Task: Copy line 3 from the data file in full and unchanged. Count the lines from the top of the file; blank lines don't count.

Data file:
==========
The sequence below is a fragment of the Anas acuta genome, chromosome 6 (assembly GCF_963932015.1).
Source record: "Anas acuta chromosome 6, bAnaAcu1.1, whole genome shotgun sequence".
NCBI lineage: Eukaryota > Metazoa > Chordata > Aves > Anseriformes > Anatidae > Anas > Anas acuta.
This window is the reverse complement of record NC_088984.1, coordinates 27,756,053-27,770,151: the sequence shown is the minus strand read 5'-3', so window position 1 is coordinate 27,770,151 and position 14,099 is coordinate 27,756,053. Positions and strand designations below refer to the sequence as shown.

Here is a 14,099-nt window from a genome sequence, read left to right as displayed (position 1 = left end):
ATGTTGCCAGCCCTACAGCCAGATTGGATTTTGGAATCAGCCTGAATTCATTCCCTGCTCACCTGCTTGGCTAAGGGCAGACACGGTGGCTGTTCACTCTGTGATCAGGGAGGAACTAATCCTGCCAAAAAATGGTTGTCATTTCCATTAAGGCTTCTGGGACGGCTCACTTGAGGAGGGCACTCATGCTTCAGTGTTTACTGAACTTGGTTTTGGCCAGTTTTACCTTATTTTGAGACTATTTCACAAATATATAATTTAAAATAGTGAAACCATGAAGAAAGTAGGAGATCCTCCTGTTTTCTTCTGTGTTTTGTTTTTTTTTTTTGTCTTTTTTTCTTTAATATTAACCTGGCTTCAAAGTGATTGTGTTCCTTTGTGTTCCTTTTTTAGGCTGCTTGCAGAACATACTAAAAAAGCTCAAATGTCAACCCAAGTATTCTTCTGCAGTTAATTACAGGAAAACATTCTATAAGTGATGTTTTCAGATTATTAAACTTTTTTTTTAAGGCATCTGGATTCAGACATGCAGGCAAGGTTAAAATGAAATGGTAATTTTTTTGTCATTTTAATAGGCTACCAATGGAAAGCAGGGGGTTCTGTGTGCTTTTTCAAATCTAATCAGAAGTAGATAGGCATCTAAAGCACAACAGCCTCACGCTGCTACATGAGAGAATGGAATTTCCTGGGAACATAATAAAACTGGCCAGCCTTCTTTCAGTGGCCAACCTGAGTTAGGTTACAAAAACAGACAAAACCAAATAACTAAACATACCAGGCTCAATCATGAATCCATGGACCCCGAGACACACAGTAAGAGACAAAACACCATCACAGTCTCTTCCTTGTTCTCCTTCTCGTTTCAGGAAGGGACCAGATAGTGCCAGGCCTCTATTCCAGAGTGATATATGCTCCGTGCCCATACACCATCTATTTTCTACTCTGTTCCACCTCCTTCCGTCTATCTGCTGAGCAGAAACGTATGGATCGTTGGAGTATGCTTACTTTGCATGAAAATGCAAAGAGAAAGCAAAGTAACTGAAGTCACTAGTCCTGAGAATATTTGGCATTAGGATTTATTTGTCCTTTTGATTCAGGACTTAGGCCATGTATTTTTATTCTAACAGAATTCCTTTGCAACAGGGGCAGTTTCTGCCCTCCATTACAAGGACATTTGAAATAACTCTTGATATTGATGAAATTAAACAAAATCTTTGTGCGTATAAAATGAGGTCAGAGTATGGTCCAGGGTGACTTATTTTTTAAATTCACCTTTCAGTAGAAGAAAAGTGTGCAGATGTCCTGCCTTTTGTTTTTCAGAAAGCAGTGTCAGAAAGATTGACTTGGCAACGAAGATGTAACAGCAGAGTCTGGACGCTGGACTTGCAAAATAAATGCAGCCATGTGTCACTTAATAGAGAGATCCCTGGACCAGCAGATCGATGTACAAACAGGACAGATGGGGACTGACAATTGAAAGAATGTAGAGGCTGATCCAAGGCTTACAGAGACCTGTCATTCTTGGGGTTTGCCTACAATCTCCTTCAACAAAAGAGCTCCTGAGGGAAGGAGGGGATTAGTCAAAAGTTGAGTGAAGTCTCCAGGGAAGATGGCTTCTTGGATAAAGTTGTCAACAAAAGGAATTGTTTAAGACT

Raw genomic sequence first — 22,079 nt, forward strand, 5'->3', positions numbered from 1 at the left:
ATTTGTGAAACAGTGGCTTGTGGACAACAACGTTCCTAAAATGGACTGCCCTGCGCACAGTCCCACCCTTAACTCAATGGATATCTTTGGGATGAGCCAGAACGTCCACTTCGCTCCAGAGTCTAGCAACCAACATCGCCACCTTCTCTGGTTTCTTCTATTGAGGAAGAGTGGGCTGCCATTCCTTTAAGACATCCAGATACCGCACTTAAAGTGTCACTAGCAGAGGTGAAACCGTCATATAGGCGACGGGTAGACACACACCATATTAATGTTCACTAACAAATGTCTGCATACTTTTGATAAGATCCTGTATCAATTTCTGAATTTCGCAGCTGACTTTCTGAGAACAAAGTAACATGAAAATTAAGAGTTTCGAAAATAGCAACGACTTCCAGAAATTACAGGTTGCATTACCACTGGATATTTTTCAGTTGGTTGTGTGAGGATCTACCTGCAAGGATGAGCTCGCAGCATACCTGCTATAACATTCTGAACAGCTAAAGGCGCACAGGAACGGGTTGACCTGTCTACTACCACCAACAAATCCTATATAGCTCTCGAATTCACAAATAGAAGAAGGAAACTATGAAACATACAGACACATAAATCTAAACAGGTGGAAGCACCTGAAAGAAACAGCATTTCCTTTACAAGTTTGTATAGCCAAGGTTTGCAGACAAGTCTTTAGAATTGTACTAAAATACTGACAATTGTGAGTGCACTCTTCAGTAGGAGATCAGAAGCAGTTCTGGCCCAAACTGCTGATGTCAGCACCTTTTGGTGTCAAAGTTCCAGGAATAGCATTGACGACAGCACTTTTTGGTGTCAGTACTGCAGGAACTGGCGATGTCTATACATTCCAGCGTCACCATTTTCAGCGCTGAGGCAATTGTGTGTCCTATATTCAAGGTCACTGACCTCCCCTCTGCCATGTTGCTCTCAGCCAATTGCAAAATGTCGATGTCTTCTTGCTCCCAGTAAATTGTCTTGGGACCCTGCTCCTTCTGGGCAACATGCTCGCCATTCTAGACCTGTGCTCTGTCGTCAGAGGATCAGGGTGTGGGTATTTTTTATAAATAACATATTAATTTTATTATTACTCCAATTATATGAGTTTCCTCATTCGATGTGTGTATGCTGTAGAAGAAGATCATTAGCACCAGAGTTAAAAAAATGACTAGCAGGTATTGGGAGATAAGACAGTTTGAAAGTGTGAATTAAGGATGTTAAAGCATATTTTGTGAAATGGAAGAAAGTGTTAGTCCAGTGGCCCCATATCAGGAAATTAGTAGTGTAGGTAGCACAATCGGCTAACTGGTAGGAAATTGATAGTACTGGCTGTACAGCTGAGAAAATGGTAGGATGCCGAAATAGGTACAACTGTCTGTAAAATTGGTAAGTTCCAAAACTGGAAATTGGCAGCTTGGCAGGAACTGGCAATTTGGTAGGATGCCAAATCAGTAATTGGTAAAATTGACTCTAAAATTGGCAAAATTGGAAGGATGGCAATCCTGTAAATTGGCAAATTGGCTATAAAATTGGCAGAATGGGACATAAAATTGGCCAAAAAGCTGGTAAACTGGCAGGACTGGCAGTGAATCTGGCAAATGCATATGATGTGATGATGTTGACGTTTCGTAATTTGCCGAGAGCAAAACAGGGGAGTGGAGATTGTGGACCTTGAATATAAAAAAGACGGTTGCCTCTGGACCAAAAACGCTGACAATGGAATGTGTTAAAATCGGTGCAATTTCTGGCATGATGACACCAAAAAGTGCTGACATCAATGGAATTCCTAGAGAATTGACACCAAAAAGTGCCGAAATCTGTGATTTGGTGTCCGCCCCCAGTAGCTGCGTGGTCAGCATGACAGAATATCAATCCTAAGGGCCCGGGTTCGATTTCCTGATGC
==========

NCBI lineage: Eukaryota > Metazoa > Chordata > Aves > Anseriformes > Anatidae > Anas > Anas acuta.